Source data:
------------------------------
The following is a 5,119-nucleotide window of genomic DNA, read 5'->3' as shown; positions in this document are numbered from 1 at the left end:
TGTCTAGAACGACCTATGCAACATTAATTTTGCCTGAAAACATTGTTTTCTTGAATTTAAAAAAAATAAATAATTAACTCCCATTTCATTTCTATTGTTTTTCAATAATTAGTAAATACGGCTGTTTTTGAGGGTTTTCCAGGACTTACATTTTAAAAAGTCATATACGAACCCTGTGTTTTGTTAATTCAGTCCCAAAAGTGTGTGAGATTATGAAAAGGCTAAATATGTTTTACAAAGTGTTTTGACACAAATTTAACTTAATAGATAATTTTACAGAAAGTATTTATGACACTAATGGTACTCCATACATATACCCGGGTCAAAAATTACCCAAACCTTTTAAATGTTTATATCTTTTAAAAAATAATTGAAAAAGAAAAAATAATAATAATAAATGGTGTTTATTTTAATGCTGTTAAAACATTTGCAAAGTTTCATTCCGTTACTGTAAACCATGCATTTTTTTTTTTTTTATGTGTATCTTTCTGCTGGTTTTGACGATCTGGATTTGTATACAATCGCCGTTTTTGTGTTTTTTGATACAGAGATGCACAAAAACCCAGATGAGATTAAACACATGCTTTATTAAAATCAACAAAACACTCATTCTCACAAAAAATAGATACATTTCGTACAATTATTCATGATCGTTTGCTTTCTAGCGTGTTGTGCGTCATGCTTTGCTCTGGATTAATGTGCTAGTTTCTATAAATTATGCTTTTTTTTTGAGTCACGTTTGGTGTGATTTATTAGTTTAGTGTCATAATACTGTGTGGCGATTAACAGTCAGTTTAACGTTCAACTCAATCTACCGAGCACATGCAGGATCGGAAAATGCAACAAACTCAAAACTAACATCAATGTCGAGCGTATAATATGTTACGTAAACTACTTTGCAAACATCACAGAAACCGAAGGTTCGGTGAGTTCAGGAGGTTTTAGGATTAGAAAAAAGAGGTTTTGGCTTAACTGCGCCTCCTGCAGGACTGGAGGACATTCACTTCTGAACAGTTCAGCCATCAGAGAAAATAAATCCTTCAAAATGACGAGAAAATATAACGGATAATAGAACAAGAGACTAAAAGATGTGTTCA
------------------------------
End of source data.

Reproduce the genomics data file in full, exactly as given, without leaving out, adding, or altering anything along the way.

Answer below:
The following is a 5,119-nucleotide window of genomic DNA, read 5'->3' as shown; positions in this document are numbered from 1 at the left end:
TGTCTAGAACGACCTATGCAACATTAATTTTGCCTGAAAACATTGTTTTCTTGAATTTAAAAAAAATAAATAATTAACTCCCATTTCATTTCTATTGTTTTTCAATAATTAGTAAATACGGCTGTTTTTGAGGGTTTTCCAGGACTTACATTTTAAAAAGTCATATACGAACCCTGTGTTTTGTTAATTCAGTCCCAAAAGTGTGTGAGATTATGAAAAGGCTAAATATGTTTTACAAAGTGTTTTGACACAAATTTAACTTAATAGATAATTTTACAGAAAGTATTTATGACACTAATGGTACTCCATACATATACCCGGGTCAAAAATTACCCAAACCTTTTAAATGTTTATATCTTTTAAAAAATAATTGAAAAAGAAAAAATAATAATAATAAATGGTGTTTATTTTAATGCTGTTAAAACATTTGCAAAGTTTCATTCCGTTACTGTAAACCATGCATTTTTTTTTTTTTTATGTGTATCTTTCTGCTGGTTTTGACGATCTGGATTTGTATACAATCGCCGTTTTTGTGTTTTTTGATACAGAGATGCACAAAAACCCAGATGAGATTAAACACATGCTTTATTAAAATCAACAAAACACTCATTCTCACAAAAAATAGATACATTTCGTACAATTATTCATGATCGTTTGCTTTCTAGCGTGTTGTGCGTCATGCTTTGCTCTGGATTAATGTGCTAGTTTCTATAAATTATGCTTTTTTTTTGAGTCACGTTTGGTGTGATTTATTAGTTTAGTGTCATAATACTGTGTGGCGATTAACAGTCAGTTTAACGTTCAACTCAATCTACCGAGCACATGCAGGATCGGAAAATGCAACAAACTCAAAACTAACATCAATGTCGAGCGTATAATATGTTACGTAAACTACTTTGCAAACATCACAGAAACCGAAGGTTCGGTGAGTTCAGGAGGTTTTAGGATTAGAAAAAAGAGGTTTTGGCTTAACTGCGCCTCCTGCAGGACTGGAGGACATTCACTTCTGAACAGTTCAGCCATCAGAGAAAATAAATCCTTCAAAATGACGAGAAAATATAACGGATAATAGAACAAGAGACTAAAAGATGTGTTCA